Canada is offering to help the United States save the failing Hubble space telescope, which earlier this year looked as though it was about to become another casualty of the Columbia shuttle disaster.
Sitting at MD Robotics in Brampton, Ont., is a space-certified two-armed robot called Dextre that is ready to be launched to the international space station. MD Robotics, which also built the two Canadarms for the space shuttle and the space station, is proposing to build a clone of Dextre that could be sent to refurbish Hubble and extend its useful life until 2011.
This technology is "definitely more flight qualified" than competing robotic systems, said Paul Cooper, MDR's vice-president of business development and research and development. "It's already been designed, tested and certified by NASA. It's basically ready to go."
The Canadian Space Agency, which owns Dextre, supports MDR's bid. CSA president Marc Garneau said the agency would consider lending NASA a "hot spare," a fully functional backup, of Dextre for ground-based testing if this would speed the development of a unit to do the Hubble repairs.
However, he said, the other space-station partner countries must be consulted, since the spare, like Dextre itself, is part of Canada's official contribution to the station and must be available as a replacement once Dextre is launched.
For months, controversy has whirled around plans to upgrade Hubble. Shuttle astronauts have performed four repair missions, but new safety rules established after the space shuttle Columbia was destroyed last year (because of damage to its heat-resistant re-entry tiles) preclude them visiting the telescope for the fifth and final mission, originally set for 2006.
The National Aeronautics and Space Administration announced last January that it would abandon Hubble. However, the scientific community and the public made such an outcry that the space agency reconsidered.
Last week, NASA issued an official call for proposals for a robotic system to do the repairs. Bids must be submitted by mid-July, and NASA will select a system by early September. The space agency, as well as other U.S. political and scientific groups, will spend the summer evaluating the feasibility and cost of the proposed robotic mission.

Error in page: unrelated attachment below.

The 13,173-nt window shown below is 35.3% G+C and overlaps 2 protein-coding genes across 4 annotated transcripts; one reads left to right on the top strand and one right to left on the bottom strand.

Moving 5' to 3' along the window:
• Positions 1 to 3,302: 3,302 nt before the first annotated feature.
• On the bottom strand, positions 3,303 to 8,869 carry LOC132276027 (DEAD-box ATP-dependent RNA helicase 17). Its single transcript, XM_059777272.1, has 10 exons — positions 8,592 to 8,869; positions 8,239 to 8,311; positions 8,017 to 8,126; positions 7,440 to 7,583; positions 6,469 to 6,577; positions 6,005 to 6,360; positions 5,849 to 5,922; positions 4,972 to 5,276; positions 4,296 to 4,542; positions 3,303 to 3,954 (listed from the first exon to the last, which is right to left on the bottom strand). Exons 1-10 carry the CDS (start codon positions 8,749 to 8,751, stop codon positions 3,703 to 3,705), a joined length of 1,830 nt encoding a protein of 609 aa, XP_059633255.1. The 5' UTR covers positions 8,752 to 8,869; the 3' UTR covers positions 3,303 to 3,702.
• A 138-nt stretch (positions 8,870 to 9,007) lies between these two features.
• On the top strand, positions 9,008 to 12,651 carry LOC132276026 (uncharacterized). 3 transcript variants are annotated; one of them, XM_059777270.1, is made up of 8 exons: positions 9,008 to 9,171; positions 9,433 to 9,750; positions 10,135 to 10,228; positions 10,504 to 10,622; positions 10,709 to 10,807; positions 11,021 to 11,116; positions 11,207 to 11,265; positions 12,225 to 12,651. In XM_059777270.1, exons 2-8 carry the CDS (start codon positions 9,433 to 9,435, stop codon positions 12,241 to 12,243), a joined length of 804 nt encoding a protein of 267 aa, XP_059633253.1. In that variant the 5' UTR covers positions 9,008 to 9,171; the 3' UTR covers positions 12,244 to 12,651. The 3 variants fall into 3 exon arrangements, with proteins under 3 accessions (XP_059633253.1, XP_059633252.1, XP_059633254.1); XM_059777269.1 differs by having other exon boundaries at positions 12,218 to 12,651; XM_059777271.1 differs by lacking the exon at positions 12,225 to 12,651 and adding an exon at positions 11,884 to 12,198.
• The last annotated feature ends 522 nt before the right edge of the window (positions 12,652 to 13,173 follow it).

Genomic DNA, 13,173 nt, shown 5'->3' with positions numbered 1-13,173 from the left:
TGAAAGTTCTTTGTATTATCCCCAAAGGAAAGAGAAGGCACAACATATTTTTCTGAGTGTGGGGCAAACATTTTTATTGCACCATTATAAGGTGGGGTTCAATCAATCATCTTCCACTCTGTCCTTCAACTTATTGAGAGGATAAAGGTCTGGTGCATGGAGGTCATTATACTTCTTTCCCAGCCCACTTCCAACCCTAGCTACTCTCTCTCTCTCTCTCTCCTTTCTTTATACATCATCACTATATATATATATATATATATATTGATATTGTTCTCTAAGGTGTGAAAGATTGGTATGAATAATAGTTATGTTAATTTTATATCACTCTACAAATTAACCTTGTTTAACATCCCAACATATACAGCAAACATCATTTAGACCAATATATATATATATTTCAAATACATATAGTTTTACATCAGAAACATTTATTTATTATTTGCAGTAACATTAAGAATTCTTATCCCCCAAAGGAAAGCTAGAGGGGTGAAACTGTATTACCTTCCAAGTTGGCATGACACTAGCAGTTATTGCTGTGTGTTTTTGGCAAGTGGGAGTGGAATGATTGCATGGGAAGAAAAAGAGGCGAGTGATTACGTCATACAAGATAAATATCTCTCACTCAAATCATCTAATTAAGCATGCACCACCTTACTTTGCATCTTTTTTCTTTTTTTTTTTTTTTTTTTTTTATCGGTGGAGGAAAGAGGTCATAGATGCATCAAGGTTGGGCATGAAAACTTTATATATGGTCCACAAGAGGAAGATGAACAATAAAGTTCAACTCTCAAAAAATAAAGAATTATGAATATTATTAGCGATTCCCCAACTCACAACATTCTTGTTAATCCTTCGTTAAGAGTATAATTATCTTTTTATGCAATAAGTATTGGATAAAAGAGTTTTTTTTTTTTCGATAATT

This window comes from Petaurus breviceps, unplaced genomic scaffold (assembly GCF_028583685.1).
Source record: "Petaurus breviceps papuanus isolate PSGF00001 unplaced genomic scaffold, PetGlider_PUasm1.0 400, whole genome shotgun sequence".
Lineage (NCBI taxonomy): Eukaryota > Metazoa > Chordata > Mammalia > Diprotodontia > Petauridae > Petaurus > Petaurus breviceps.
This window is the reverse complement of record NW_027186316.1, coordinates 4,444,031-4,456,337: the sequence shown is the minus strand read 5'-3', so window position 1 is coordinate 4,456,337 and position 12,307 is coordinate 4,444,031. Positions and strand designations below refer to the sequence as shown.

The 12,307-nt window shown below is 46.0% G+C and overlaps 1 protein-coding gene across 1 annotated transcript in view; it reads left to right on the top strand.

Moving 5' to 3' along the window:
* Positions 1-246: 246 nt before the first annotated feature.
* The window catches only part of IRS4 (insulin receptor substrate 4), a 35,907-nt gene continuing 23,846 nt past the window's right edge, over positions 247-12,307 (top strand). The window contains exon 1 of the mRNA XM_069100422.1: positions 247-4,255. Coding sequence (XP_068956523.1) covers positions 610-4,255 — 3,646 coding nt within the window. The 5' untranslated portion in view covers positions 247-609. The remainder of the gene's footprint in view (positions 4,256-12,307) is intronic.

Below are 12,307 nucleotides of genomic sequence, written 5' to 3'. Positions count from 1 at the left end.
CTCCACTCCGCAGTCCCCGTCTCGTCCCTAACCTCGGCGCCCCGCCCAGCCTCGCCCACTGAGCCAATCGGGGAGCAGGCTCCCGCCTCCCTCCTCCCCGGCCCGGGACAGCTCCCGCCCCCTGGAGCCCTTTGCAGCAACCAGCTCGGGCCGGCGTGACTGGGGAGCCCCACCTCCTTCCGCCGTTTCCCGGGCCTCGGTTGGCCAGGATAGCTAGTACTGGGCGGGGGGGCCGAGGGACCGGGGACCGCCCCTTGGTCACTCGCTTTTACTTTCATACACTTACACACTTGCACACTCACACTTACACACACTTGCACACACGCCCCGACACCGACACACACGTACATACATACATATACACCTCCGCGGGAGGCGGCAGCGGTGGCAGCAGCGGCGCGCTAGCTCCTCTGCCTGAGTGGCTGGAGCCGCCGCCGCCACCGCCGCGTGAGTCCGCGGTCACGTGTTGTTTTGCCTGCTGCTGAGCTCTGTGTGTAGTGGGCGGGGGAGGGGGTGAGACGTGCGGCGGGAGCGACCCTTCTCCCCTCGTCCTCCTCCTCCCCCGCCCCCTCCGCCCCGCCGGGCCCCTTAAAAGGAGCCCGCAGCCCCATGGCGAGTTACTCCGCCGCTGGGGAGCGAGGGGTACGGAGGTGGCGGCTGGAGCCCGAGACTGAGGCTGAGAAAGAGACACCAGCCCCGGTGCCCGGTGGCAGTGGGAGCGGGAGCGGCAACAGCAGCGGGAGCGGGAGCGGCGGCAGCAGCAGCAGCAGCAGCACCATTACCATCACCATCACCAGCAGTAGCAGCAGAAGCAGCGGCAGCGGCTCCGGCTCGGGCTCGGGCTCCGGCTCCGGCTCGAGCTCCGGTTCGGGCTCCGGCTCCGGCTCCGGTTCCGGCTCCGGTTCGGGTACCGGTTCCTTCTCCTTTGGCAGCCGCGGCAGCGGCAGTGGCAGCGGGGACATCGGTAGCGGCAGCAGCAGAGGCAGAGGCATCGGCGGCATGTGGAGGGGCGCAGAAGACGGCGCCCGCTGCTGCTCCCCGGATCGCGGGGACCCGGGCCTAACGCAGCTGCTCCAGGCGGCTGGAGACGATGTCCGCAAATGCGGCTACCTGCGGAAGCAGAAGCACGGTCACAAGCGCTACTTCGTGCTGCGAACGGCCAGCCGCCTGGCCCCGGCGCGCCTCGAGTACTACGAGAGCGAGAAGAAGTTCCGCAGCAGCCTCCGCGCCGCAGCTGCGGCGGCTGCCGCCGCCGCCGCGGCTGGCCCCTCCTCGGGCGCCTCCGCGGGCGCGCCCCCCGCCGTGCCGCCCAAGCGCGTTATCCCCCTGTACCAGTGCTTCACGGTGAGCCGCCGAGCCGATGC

NASA has already set aside $300-million (U.S.) to attach a propulsion module to the huge telescope to control its eventual return to Earth so it won't rain debris on populated areas. A servicing robot would piggyback on this mission, which might double the cost.
Some, however, are lobbying to reinstate the shuttle repair mission. Last week, 26 former astronauts wrote in a letter to the White House that robots cannot do as good a job as humans and that a robotic mission would be a waste of time and money.
The rescue must be completed before the end of 2007, when Hubble's batteries and gyroscopes, which keep the telescope accurately pointed, are expected to fail. Mr. Cooper said this is an "unbelievably short time to get a mission of this magnitude ramped up" but the tight schedule actually gives Dextre an advantage because it is space-ready.
He added that many of the tasks required for the repair mission are "things that we have either already done or will have done before the Hubble mission."
Hubble carries two fixtures that allowed the Canadarm to grab it during previous repair missions. Repair robots could do something similar, Mr. Cooper said. Rescuing Hubble will be complex and demanding, but Mr. Cooper said MDR is convinced that Dextre is up to the job.